The stock pulled back in the pre-market to $21.28, still near the 52-week high of $22. The low for the period is $16.83.
There was nothing wrong with Cisco's fiscal Q3, but there was not a lot right with it either. Revenue was up, but only by 12% without Scientific Atlanta. Operating income fell from $1.818 to $1.653 billion.
And, the market is nagged by doubts about whether Cisco can become the growth engine it was from 1995 to 2001 when revenue rose from $4.1 billion to $22.3 billion. As Morningstar put it, investors are concerned that competitors like Huawei Technologies, Juniper (NASD:JNPR), and Avaya (NYSE:AV) have Cisco's number. If so, the company's margins and growth are bound to be squeezed.
The doubts on Wall Street are still reflected in the stock. Although it has moved up in the last five months, it still trails the Nasdaq over the last two years with vitually no gain in share price over that period while the IXIC is up over 20%.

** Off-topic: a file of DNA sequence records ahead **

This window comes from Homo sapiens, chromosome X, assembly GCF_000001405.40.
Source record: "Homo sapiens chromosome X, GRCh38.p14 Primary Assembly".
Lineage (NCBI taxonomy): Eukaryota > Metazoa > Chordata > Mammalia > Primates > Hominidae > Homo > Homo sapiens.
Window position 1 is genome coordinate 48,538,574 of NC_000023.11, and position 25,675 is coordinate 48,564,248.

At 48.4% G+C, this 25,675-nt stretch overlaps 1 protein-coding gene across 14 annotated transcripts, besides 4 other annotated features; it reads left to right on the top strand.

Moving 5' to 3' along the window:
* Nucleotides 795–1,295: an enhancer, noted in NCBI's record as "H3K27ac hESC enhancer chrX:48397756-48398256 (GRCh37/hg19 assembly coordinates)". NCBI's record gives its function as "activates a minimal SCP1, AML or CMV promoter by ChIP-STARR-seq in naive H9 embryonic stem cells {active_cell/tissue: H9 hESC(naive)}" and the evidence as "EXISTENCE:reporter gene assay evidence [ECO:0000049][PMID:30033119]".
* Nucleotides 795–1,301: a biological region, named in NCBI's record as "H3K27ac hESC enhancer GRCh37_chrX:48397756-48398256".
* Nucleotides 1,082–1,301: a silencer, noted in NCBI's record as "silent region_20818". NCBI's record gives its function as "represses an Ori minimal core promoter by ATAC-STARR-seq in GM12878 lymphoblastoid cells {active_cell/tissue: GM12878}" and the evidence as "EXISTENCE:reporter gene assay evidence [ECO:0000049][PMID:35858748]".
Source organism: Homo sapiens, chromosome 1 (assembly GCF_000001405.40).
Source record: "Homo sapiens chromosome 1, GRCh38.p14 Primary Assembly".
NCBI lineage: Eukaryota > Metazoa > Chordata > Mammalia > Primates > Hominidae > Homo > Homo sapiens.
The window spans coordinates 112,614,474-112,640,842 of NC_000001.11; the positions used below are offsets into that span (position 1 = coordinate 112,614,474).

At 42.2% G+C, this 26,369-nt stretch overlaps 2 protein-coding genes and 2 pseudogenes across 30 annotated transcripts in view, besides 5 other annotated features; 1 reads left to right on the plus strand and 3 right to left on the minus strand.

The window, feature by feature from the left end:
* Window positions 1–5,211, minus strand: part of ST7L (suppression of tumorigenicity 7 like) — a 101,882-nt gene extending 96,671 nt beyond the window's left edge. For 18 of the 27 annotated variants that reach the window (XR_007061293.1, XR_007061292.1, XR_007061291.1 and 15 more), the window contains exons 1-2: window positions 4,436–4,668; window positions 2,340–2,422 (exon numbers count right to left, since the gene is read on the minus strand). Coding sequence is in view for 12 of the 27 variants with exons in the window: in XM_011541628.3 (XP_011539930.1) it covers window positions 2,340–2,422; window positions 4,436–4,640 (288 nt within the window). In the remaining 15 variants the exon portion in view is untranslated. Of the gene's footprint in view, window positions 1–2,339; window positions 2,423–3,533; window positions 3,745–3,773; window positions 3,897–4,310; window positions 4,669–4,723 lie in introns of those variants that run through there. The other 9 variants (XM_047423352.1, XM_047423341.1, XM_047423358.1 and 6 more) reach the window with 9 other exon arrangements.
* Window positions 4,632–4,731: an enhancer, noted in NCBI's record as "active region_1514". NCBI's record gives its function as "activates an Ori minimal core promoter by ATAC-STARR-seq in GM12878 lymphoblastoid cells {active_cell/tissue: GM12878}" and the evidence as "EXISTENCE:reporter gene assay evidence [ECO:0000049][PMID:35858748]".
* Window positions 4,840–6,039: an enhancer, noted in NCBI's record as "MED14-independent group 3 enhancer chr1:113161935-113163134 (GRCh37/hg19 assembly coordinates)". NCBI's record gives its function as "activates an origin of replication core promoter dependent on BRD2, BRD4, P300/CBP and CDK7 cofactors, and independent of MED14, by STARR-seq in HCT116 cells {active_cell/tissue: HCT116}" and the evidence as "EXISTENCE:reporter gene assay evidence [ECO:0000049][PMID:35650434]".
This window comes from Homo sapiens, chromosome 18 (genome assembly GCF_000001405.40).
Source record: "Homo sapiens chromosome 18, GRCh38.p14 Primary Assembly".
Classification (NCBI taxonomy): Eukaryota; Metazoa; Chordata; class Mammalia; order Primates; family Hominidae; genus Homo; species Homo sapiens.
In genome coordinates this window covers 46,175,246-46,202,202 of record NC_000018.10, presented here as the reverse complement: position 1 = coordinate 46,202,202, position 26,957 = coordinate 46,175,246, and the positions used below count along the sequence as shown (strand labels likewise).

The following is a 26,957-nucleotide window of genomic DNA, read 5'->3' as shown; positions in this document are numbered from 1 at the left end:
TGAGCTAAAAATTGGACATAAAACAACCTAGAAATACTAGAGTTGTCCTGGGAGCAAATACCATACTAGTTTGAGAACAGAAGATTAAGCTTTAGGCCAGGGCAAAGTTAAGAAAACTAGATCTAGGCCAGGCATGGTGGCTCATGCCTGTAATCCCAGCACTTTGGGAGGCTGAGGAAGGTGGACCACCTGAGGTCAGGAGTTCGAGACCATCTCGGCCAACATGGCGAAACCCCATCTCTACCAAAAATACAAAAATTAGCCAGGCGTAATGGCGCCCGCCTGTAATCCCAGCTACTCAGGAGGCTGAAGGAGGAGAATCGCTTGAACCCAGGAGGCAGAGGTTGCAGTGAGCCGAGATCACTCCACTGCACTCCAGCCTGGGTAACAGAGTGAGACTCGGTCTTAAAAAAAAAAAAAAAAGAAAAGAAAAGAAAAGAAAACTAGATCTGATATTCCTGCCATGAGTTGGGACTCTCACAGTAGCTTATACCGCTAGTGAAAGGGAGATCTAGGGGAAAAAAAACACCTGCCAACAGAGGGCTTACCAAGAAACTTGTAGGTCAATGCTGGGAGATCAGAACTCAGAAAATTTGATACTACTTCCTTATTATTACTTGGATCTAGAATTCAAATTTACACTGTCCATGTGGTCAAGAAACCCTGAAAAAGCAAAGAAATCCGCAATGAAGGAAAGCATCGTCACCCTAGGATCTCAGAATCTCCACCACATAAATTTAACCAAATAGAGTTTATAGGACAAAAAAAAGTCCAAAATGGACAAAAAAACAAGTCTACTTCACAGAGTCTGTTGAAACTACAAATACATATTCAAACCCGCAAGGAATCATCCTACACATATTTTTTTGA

Cisco is going to have to do as well as Mr. Chambers says it will, and better than its guidance, if it wants to see its share price completely on the mend.
CSCO 1-yr chart:
Douglas A. McIntyre is the former Editor-in-Chief and Publisher of Financial World Magazine. He is also the former president of Switchboard.com, which was the 10th most visited site in the world at the time, according to MediaMetrix. He has been chief executive of FutureSource LLC and On2 Technologies, Inc. and has served on the boards of TheStreet.com and Edgar Online. He does not own securities in companies he writes about. He can be reached at email@example.com.